Top-ranked Beehive Academy looking to expand for younger schoolchildren
Aug 01, 2019 10:00AM
● By Julie Slama
A Beehive Science and Technology Academy student is creating gas as part of a chemical reaction at a recent STEM fair. (Photo courtesy of Beehive Science and Technology Academy)
By Julie Slama | [email protected]
By fall 2020, hundreds of elementary-age students may benefit from the efforts Beehive Science and Technology Academy administrators are making this summer.
That’s because Beehive Academy was approved earlier this year by the Utah State Charter School Board to expand to offer classes to elementary students, allowing the school to educate kindergarten students through 12th grade.
This summer, officials for Beehive Academy, the only public charter school in the city, are looking for a new school location, which could be an existing facility or a new building.
“We are looking for sites that will meet our needs,” Beehive Director Hanifi Oguz said, adding that ideally, the school would like to remain in the Sandy area since the majority of students are from the area.
Currently, there are about 325 students from sixth grade through 12th grade attending the school, which recently ranked No. 1 in the Salt Lake City metro area by U.S. News and World Report. The ranking was based on college readiness, college curriculum breadth, reading and math proficiency, reading and math performance, underserved student performance and graduation rate.
If Beehive Academy expands in the 2020–21 school year, Oguz said it would gradually increase its students. The maximum student enrollment would reach 1,167 students.
“We are hoping to have our facility by end of fall,” he said. “We will wait until we have our building before we take our applications for K (kindergarten) through 5th-grade students.”
Oguz said if they cannot find a site that meets their needs, Beehive may delay its fall 2020 opening for elementary students.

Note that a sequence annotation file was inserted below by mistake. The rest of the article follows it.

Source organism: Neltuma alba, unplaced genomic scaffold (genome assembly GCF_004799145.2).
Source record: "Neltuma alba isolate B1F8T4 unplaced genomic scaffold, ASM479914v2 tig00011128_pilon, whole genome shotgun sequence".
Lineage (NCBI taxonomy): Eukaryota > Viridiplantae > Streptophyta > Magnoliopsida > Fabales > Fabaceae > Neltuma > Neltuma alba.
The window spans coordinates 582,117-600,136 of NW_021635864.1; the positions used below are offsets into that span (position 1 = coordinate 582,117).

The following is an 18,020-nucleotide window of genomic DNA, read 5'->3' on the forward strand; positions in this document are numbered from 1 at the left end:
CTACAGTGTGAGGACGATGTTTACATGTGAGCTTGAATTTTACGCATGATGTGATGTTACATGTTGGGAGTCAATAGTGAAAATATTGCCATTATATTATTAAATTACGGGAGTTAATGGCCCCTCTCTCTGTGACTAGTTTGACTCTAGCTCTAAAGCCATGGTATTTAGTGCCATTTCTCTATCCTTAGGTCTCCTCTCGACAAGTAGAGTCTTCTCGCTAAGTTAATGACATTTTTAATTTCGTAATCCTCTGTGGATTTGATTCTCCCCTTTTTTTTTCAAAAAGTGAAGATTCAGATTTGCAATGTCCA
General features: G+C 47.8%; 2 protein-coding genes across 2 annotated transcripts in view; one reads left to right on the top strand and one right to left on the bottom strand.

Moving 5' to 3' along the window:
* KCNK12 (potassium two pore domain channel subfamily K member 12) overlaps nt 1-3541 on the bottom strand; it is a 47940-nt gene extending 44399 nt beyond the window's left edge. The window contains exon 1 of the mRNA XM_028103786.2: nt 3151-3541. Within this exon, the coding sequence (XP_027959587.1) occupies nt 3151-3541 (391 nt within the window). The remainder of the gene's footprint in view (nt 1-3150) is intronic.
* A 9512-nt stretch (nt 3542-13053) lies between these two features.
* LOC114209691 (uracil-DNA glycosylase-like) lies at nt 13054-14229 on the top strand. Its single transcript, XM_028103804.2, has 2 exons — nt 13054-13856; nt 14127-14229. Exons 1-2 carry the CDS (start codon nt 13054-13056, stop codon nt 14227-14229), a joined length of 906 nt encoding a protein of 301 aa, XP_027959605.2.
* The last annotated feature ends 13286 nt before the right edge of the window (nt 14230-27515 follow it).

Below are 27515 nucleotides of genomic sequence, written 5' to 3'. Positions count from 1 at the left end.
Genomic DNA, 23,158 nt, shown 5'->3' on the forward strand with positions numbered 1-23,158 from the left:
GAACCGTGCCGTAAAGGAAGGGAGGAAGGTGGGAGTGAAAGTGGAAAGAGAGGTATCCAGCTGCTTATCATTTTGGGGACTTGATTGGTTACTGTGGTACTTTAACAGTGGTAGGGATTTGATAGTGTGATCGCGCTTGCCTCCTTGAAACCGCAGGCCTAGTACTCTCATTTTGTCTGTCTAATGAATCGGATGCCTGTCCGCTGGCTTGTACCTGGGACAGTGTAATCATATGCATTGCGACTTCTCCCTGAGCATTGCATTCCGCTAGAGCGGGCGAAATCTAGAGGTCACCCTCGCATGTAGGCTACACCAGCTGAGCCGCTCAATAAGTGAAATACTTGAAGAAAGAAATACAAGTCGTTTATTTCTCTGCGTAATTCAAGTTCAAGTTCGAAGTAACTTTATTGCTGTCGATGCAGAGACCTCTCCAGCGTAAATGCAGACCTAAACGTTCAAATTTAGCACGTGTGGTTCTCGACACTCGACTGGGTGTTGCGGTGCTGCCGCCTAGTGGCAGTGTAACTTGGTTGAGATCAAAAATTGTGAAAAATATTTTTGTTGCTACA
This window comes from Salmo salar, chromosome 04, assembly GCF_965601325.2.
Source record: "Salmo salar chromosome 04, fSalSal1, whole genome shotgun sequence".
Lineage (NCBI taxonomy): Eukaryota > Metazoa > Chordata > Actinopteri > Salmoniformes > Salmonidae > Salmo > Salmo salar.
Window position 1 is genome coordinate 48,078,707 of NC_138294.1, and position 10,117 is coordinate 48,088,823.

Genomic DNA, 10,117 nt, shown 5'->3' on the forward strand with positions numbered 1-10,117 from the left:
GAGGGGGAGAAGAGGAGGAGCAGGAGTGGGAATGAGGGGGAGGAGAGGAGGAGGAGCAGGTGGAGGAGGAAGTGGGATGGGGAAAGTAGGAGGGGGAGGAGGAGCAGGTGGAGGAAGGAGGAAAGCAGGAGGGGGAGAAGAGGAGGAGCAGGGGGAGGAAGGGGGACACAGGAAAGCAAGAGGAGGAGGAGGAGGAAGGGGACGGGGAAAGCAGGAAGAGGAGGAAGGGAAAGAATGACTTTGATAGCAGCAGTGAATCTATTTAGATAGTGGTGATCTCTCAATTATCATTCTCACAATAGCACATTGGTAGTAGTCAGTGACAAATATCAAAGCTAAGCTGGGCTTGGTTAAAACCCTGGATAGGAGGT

Part of the reason school officials decided to expand is to help students improve their education not only in humanities, arts and history classes, but also in STEM (science, technology, engineering and math) at a younger age, he said.
“Our lowest test scores are our sixth- and seventh-graders. They come here and we are trying to catch up from their early years. We can serve those kids better if we had them sooner. We can streamline our program, which makes STEM a priority, to these elementary students who may not get as much exposure to technology or engineering,” Oguz said.
For example, Beehive’s current students participate in the STEM Expo, where they present the projects they research, analyze data, develop the project, produce a digital portfolio, put on YouTube, create their own website and demonstrate.
“For younger students, it may be a version of that is appropriate for their level, but still introducing the same skills as they develop a project and be able to communicate about it,” he said, adding that the elementary team would be the ones to determine the curriculum. “Our aim is to have more exposure in using technology to do more creative learning.”
Oguz said that by introducing more technology project learning at an earlier age, it may result in more students entering the STEM field.
“We all know Utah is in deficit with the technology war. The latest number shows 5,000 computer science jobs that are open, and Utah can’t find employees to fill. Our students are learning the skills in school, and they are being exposed to the jobs when they visit or have internships. We would be preparing more students who could fill those positions,” he said.
This past year, all 23 Beehive seniors graduated, with about 18 accepted and planning to attend college immediately after commencement, he said.
Since 2011, when the first Beehive senior graduated, Oguz said the majority have entered college and are currently studying technology-related fields or have entered into careers ranging from robotics to urban design.
Students have the opportunity to be tutored or join in many of the school’s after-school activities from Girls who Code and 3Dmodel and animation to soap making and garden club. Oguz said they would extend to the elementary students or introduce clubs and tutoring for that age group.
Many Beehive students who are active in clubs, such as FIRST robotics teams, have qualified and competed at the international competition, and others, 18 this year, have been awarded honors at the regional science fair. In addition, two students are Intel ISEF grand prize winners and four students are competing at the national Technology Student Association contest.
Since the school opened in 2005, about 30 Beehive students have become congressional medalists. The school received the 2016 Charter School of the Year award by the Utah State Charter School Board and was named the 2017 Apple Distinguished School for its innovative approach to creativity, collaboration and critical thinking.
This year, the school had its first student, junior Sanjana Kargi, earn a perfect ACT score on the college-preparatory examination, and earned the College Board’s AP Computer Science Female Diversity Award for attaining female student representation in AP Computer Science Principals.
Currently, Beehive offers AP courses as well as concurrent enrollment classes and career and technical education pathways.